The Office for Nuclear Regulation (ONR) has announced that both the Aldermaston and Burghfield Atomic Weapons Establishment (AWE) sites will require 'enhanced regulatory attention' as a result of failures to improve nuclear safety performance at the two sites.
In the case of Aldermaston, this will be the fourth year running that the site has required special measures from the regulator.. For Burghfield it represents a decline in safety standards as the site was only removed from a regime of enhanced regulation a year ago.
The measures were announced in the ONR Annual Report for 2015/16. There are 36 nuclear sites in the UK and only seven require an increased level of regulation from ONR over the year ahead.
Aldermaston was first placed under special measures by ONR in 2013. At the time ONR stated that the sites were "expected to receive enhanced regulatory attention for around two years, as we anticipate the issues to be resolved during that time", but progress on a construction programme for new buildings that will enhance safety at the site is lagging behind schedule.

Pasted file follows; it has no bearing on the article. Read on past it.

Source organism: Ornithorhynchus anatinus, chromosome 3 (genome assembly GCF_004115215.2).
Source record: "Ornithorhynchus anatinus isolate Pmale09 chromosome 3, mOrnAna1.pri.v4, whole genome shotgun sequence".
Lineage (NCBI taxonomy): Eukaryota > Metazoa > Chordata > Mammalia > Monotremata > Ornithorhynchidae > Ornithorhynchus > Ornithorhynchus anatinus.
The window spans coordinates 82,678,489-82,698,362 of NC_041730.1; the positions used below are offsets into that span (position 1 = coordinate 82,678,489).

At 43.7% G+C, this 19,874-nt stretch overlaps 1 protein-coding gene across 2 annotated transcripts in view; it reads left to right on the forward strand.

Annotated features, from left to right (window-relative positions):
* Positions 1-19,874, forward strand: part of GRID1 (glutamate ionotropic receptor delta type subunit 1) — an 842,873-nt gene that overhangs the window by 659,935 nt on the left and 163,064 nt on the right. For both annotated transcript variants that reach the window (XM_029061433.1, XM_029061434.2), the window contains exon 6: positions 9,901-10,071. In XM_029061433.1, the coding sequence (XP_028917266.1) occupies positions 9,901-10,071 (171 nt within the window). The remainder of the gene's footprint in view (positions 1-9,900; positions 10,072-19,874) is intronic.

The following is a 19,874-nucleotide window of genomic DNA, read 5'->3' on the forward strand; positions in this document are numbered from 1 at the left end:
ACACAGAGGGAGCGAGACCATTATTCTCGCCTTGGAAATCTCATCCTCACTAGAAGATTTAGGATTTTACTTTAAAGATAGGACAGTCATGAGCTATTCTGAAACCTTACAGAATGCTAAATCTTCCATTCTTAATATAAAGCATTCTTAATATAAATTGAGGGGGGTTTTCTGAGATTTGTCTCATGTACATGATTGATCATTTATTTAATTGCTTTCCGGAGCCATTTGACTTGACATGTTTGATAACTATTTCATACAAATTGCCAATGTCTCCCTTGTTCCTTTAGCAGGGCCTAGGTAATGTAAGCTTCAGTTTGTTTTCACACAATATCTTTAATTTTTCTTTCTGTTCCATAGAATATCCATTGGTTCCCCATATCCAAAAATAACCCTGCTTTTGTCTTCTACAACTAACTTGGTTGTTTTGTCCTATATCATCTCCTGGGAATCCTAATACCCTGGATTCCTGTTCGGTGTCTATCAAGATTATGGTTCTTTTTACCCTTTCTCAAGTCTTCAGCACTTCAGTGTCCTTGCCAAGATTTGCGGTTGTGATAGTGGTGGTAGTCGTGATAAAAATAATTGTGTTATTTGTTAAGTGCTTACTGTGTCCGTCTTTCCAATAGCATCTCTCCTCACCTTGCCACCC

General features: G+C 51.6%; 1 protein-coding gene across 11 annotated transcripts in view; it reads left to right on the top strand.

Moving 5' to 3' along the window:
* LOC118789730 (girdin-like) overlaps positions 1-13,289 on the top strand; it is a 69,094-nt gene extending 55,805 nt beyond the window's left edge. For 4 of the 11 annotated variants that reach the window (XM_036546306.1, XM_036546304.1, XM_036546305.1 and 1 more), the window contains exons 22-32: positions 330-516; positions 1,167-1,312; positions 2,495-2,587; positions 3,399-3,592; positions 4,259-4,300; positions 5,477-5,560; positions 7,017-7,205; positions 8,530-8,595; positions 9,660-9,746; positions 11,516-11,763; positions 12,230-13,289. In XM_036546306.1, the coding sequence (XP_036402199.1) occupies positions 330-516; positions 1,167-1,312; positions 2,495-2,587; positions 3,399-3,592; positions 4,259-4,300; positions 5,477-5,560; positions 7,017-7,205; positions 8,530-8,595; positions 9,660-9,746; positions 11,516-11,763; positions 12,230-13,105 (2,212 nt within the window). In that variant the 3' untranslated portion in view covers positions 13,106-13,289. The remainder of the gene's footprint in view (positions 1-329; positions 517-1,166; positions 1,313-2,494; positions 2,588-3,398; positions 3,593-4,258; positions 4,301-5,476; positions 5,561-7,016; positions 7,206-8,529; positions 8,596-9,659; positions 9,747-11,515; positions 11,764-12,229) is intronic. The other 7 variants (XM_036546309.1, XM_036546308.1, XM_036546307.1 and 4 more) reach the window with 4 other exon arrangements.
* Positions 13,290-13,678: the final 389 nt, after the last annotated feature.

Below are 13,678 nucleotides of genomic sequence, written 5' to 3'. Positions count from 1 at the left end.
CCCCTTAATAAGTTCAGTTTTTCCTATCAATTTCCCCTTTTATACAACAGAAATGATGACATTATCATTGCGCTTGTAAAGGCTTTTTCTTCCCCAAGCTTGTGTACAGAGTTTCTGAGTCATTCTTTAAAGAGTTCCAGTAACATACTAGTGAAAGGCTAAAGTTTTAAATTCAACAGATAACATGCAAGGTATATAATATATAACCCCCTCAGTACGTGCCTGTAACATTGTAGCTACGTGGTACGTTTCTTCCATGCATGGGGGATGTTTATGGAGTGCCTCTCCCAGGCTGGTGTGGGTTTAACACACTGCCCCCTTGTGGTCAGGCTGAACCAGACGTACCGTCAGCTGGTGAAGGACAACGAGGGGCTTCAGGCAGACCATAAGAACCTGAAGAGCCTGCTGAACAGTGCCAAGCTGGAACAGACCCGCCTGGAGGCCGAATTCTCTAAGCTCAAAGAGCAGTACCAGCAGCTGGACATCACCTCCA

The ONR report cited “AWE’s continued reliance on the use of ageing production facilities, delayed delivery of safety justifications for those facilities and delays to delivery of new build projects” as reasons for the need for enhanced regulation at the two sites. The regulator also said that “a number of safety significant legacy issues in one of these facilities were not being acted on promptly by the licensee”.
Earlier this year the MoD conducted a review of the contract with AWE Ltd, who run both AWE sites, as a result of poor performance in delivering contract requirements and constructing new site infrastructure, but decided to continue with the contract despite concerns.
In addition to the Aldermaston and Burghfield sites, Devonport Royal Dockyard Ltd and six civil nuclear sites have also been identified as requiring an enhanced level of regulatory attention by ONR.